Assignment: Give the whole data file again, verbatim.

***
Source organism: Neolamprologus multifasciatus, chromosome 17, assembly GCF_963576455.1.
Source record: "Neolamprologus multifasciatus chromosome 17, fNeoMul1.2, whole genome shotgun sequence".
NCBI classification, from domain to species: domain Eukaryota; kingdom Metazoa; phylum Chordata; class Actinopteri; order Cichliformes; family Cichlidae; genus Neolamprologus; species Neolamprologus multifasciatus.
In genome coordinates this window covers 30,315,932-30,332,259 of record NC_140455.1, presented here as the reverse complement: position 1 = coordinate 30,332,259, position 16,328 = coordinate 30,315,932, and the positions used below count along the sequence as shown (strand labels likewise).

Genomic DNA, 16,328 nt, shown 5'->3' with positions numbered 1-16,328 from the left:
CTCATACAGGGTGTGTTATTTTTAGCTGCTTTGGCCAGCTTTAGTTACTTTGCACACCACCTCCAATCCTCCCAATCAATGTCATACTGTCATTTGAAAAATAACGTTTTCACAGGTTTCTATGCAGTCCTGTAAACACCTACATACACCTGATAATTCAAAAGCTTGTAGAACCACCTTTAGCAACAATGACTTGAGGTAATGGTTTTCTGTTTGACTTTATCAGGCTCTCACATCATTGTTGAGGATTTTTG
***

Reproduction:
Source organism: Neolamprologus multifasciatus, chromosome 17, assembly GCF_963576455.1.
Source record: "Neolamprologus multifasciatus chromosome 17, fNeoMul1.2, whole genome shotgun sequence".
NCBI classification, from domain to species: domain Eukaryota; kingdom Metazoa; phylum Chordata; class Actinopteri; order Cichliformes; family Cichlidae; genus Neolamprologus; species Neolamprologus multifasciatus.
In genome coordinates this window covers 30,315,932-30,332,259 of record NC_140455.1, presented here as the reverse complement: position 1 = coordinate 30,332,259, position 16,328 = coordinate 30,315,932, and the positions used below count along the sequence as shown (strand labels likewise).

Genomic DNA, 16,328 nt, shown 5'->3' with positions numbered 1-16,328 from the left:
CTCATACAGGGTGTGTTATTTTTAGCTGCTTTGGCCAGCTTTAGTTACTTTGCACACCACCTCCAATCCTCCCAATCAATGTCATACTGTCATTTGAAAAATAACGTTTTCACAGGTTTCTATGCAGTCCTGTAAACACCTACATACACCTGATAATTCAAAAGCTTGTAGAACCACCTTTAGCAACAATGACTTGAGGTAATGGTTTTCTGTTTGACTTTATCAGGCTCTCACATCATTGTTGAGGATTTTTG